Teach the Earth > Structural Geology > Structure, Geophysics, and Tectonics 2012 > Courses > Structural Geoloy

Structural Geoloy

Elizabeth Goeke

Salem State University
Public four-year institution, primarily undergraduate


Structural Geology course that focused on how theoretical knowledge of the brittle and ductile behavior of a wide-range of geological materials can be applied to real-world problems.

Course URL:
Subject: Geoscience:Geology:Structural Geology
Resource Type: Course Information
Theme: Teach the Earth:Course Topics:Structural Geology
Course Size:

less than 15

Course Context:

Upper-division class designed for students who were in their junior / senior year and had completed Mineralogy, Structural Geology, Sedimentology / Stratigraphy, and Geomorphology. Course taught during spring semester in Minnesota, so field trips were limited to post-snow at the end of the semester. Professional papers read each week were chosen to highlight application of the theory learned during that portion of the course. In-class labs were also focused on applying theory to real-world problems. Two hours of lecture, one hour of paper discussion, and three hours of lab. Three weekend field trips were required.

Course Goals:

Students will be able to complete a structural analysis of a new region that includes the ability to:
  • recognize a structural problem
  • identify & collect appropriate data to address the problem
  • apply appropriate analytical techniques to the data
  • interpret the data & analysis
  • be able to discuss the wider tectonic implications of the problem

The techniques that the students should be comfortable with include:
  • interpretation of geologic maps
  • construction of complex cross-sections
  • stereonet manipulation
  • Mohr circles
  • identification of microstructures in thin section
  • identification of rocks, primary vs. secondary structures, and field relationships

How course activities and course structure help students achieve these goals:

I realize that my first list of goals is ambitious, but I feel that by this point in the student's education that they need to be working towards integrating material from across their wide diversity of classes and learning how to apply it to real problems.
I feel I address my goals in three ways:
  1. I include discussion of one professional paper per week that deals with a specific technique or theory that is the topic at that point in the semester. The paper discussion includes having the students identify what was the geological problem addressed; what methods were chosen for study & why; how are the data, analysis and interpretation related; and what is another area / question that should be tackled based on what you learned from this paper. I feel the focus on other's research helps the student learn how geologists think.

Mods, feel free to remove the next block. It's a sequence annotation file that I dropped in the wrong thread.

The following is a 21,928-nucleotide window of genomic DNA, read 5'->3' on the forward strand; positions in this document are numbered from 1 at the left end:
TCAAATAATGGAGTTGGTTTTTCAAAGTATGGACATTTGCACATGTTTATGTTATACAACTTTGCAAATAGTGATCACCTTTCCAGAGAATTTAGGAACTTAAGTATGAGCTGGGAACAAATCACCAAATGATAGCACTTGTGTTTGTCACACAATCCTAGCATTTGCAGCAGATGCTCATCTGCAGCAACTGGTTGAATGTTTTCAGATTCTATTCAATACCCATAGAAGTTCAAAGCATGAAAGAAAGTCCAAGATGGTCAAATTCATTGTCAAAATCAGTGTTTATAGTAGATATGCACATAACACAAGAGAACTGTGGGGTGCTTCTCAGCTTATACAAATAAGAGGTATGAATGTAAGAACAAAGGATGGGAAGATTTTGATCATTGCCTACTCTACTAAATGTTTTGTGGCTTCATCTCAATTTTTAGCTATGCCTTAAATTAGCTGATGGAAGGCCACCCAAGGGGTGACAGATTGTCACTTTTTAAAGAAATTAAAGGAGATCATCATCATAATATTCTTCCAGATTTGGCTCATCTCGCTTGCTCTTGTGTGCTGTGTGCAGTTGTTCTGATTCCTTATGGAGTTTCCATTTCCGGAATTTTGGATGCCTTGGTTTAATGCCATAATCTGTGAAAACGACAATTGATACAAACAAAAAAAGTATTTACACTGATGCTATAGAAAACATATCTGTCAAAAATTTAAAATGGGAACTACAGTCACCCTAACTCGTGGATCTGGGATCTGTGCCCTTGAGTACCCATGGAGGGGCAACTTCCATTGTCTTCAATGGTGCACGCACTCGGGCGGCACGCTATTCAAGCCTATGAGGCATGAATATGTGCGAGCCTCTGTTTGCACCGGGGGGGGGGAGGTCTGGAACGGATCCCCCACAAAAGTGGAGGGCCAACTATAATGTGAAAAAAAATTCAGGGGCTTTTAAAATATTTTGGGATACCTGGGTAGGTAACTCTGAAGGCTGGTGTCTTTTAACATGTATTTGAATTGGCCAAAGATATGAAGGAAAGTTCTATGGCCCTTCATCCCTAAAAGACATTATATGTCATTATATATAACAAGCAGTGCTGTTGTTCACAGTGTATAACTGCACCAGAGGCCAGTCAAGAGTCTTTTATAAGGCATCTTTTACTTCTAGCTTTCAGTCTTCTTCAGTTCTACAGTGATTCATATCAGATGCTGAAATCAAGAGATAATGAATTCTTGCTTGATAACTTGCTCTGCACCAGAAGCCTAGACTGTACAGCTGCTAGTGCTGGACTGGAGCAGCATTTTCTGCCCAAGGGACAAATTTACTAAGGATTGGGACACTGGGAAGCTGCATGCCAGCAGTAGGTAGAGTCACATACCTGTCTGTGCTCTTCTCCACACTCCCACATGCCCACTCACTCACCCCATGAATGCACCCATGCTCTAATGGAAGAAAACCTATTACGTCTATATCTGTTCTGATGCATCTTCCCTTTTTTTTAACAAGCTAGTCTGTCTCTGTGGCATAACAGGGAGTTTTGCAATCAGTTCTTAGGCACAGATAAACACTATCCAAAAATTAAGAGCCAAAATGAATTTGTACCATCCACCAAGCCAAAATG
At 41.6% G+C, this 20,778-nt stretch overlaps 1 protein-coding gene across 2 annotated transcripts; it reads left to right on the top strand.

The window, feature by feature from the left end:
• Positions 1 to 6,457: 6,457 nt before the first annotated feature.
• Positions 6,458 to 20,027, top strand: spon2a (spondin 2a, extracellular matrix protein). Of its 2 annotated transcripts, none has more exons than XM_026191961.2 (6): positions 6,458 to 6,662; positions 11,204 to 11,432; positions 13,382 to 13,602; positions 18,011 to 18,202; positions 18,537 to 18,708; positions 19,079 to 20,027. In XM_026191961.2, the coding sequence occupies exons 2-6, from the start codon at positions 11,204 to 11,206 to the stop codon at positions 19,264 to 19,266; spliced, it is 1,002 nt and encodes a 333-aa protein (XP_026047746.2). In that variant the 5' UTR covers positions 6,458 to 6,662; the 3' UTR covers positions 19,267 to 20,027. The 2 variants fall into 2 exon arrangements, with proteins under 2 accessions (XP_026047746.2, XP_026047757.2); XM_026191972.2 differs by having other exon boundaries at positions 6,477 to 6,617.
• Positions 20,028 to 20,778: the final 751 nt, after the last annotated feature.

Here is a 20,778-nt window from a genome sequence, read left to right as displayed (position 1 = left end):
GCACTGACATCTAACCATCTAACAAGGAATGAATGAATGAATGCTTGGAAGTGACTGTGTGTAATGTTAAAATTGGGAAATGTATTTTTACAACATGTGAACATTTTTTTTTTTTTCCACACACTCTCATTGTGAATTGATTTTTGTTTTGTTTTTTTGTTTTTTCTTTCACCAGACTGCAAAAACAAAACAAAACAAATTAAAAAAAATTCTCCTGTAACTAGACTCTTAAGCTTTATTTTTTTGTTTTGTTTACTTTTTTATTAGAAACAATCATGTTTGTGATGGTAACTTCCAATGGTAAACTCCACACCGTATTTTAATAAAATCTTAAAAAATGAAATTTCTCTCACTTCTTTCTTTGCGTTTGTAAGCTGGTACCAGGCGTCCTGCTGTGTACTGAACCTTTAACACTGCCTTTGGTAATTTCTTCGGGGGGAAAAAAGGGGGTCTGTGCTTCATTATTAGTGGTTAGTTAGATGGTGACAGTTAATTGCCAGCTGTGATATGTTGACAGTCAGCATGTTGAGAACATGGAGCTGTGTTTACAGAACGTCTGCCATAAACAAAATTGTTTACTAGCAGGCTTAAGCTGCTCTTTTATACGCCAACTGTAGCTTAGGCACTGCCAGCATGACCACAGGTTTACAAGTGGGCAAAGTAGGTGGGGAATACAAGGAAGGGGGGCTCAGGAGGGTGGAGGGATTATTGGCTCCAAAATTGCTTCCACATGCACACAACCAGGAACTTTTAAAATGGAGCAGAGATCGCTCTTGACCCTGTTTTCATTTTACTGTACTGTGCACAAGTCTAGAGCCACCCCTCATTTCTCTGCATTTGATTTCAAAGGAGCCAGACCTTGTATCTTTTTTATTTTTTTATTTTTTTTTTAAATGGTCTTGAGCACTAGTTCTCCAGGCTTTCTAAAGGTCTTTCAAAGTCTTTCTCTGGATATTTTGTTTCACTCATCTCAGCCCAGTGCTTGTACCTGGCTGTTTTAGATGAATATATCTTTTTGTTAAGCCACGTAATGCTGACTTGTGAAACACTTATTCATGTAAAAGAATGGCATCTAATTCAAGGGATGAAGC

2. the labs are designed to lead the student's through the thought process of IDing a problem, what are the appropriate ways to tackle the problem, and then doing the data collection and analysis. As the semester progressed, the instructor provided instructions decrease so that the lab final is posed as "tell me the geological history of the region" and the students determine what data & analysis is needed and how to interpret it as a group.
  3. to emphasize mastery of techniques, once a specific method is introduced in the class it is used in the majority of the subsequent labs and exams

Skills Goals

  • being comfortable reading and interpreting geologic literature
  • basic analysis of public news stories regarding geologic topics

How course activities and course structure help students achieve these goals:

I've discussed how I integrate the geologic literature into my class above. The basic assessment is whether or not students participate in discussions, contribute meaningful questions or comments regarding the paper in question, and whether or not the students approach the discussion with interest.

Every week the students were required to find two articles about the same geologic story in the public news media. They summarized what was presented by the media and then used their previous geologic education to analyze whether or not the media report was accurate. Examples of errors identified by students included misinterpretation of climate data, a lack of understanding about what can be produced by different volcanoes, and how earthquakes are described. I assessed the success based on whether or not students managed to ID obvious errors (which they did).

Attitudinal Goals



I've moved to mainly using rubrics to grade exams, labs, and news summaries.
Paper discussions were assessed based on whether or not students participated.

If students understood how to apply techniques and the overarching themes of the class, I considered the course a success even if mistakes and errors existed here and there.


Syllabus for Structural Geology (Acrobat (PDF) 116kB Jun18 12)

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